£16.3bn is needed to deal with the pothole issue on Britain’s roads

A black Dawes Galaxy touring bike with red bar tape is propped against a curb with the front wheel in a pothole
This is the 29th year the ALARM survey has been conducted, with 72% of authorities responsible for local roads in England and Wales responding

The Asphalt Industry Alliance (AIA) conducts the Annual Local Authority Road Maintenance (ALARM) survey annually. It gathers insights from local authority highway departments across England and Wales. The ALARM report provides crucial data on the funding and conditions of the local road network.

The latest ALARM 2024 findings reveal concerning trends:

  • Over half of the local road network has 15 years or less of structural life remaining
  • A record £16.3bn is needed to address the backlog of carriageway repairs in England and Wales, the highest it’s been in 29 years

This highlights the urgent need for investment and action to maintain our essential road infrastructure.

Potholes can be deadly for cyclists

Damaged road surfaces pose a significant risk to cyclists, who bear a disproportionate burden of the consequences. Our legal services team handles cases where up to 15% of cyclist injuries result from crashes caused by road defects.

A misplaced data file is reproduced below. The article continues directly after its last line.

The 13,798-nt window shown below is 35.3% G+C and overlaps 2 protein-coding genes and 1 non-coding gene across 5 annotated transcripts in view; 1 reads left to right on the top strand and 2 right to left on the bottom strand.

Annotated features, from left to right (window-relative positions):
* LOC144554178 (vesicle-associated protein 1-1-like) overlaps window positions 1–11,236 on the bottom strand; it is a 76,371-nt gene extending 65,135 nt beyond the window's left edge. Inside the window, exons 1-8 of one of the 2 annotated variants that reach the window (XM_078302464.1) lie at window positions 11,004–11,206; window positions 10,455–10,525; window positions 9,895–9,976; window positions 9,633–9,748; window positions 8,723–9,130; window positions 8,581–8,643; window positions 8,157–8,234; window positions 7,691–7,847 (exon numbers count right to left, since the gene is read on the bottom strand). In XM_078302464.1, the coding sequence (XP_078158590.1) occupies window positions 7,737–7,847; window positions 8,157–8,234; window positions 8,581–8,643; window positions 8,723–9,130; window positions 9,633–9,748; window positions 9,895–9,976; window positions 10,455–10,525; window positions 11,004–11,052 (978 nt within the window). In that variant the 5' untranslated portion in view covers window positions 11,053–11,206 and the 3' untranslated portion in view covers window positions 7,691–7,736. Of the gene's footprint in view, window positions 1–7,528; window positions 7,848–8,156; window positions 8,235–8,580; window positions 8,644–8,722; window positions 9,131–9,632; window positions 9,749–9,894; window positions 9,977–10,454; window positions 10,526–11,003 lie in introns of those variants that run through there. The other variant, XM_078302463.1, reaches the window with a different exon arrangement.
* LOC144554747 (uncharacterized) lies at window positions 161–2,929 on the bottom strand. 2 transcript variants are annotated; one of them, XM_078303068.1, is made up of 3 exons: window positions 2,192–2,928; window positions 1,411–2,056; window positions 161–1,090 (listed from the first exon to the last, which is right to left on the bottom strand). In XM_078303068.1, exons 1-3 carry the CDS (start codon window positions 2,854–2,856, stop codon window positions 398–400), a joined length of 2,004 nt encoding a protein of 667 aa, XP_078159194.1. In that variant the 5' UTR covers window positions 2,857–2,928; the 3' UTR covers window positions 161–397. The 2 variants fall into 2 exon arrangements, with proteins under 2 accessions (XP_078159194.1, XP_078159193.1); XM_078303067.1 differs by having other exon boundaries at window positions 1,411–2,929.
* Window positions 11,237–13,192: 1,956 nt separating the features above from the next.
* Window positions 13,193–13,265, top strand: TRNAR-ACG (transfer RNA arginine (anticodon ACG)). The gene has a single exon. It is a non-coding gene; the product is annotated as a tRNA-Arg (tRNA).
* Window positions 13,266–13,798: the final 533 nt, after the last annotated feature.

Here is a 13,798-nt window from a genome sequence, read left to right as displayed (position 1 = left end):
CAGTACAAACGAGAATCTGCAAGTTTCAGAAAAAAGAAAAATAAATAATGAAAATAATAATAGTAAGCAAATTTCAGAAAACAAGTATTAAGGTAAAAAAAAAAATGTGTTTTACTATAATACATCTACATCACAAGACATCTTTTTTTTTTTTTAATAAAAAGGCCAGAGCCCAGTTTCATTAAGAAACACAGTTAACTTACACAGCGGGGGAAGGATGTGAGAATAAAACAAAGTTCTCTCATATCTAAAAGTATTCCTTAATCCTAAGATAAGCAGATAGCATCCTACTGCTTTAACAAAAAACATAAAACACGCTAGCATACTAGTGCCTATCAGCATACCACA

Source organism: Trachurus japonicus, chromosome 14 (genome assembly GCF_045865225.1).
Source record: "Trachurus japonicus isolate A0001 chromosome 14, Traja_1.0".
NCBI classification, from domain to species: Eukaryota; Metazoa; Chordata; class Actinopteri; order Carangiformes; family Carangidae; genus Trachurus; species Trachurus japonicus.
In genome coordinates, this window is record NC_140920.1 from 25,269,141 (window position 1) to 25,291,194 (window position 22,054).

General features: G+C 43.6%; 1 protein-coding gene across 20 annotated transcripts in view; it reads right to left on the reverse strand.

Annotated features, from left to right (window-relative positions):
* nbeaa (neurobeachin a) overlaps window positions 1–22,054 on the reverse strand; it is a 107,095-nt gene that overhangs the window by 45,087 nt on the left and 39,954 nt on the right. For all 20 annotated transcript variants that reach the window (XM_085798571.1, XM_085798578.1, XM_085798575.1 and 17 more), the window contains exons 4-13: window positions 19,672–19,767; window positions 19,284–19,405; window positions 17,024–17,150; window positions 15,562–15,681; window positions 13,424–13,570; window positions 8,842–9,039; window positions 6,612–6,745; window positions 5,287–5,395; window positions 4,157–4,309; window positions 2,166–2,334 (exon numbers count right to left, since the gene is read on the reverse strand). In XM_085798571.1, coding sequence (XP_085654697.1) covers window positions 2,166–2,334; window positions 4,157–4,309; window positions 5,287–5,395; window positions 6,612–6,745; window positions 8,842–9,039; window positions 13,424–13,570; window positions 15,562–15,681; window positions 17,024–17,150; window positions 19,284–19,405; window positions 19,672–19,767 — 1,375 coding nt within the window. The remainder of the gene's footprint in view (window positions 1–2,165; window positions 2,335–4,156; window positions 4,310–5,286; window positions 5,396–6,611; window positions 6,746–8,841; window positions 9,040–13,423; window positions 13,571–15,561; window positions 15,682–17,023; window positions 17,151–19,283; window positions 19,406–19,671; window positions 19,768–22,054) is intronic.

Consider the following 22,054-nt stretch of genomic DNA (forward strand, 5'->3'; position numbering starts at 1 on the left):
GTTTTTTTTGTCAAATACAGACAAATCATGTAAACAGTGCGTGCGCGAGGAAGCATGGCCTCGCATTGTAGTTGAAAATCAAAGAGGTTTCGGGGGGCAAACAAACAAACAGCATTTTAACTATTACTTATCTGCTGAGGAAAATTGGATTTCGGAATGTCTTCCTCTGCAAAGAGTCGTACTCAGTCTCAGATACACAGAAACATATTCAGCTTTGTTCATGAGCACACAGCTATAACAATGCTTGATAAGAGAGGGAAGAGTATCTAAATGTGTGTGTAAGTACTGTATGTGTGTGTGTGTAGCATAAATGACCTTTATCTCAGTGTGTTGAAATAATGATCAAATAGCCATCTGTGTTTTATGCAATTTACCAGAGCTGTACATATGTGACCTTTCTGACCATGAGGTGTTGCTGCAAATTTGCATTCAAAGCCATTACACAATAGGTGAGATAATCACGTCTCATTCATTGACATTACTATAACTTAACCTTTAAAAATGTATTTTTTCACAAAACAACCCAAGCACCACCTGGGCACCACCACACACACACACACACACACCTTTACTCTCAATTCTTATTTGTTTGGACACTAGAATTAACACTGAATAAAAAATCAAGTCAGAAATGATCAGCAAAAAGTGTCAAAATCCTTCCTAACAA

Over the past seven years, we have recorded at least 255 cases of serious injury or death resulting from road defects. However, the true extent of injuries is likely underestimated, as these figures solely account for incidents reported to the police.

In 2023, 84-year-old Harry Colledge died after his bicycle hit a pothole. Harry was cycling on Island Lane near the village of Winmarleigh, Lancashire, when his bicycle wheel was trapped in a reported 87m-long crack causing him to crash. This crack had been visible on Google Street View for 14 years and was known to Lancashire County Council.

Fill That Hole

This latest report from the Asphalt Industry Alliance demonstrates the need of our Fill That Hole website. With the current state of Britain’s roads it’s even more important to report road defects to councils as soon as you come across them.

Reports via the website go directly to the relevant highway authority, which has a legal responsibility to check and repair where necessary.

If the authority fails to take action, these reports can help others in the future should they need to claim for damage or injury against the council if that road defect hasn’t been fixed.

Reporting the defect increases the chances that the council will fix it, because they can’t claim not to have known about it.

The updated Fill That Hole tool was made possible by funding and support from law firm Fletchers Cycle SOS.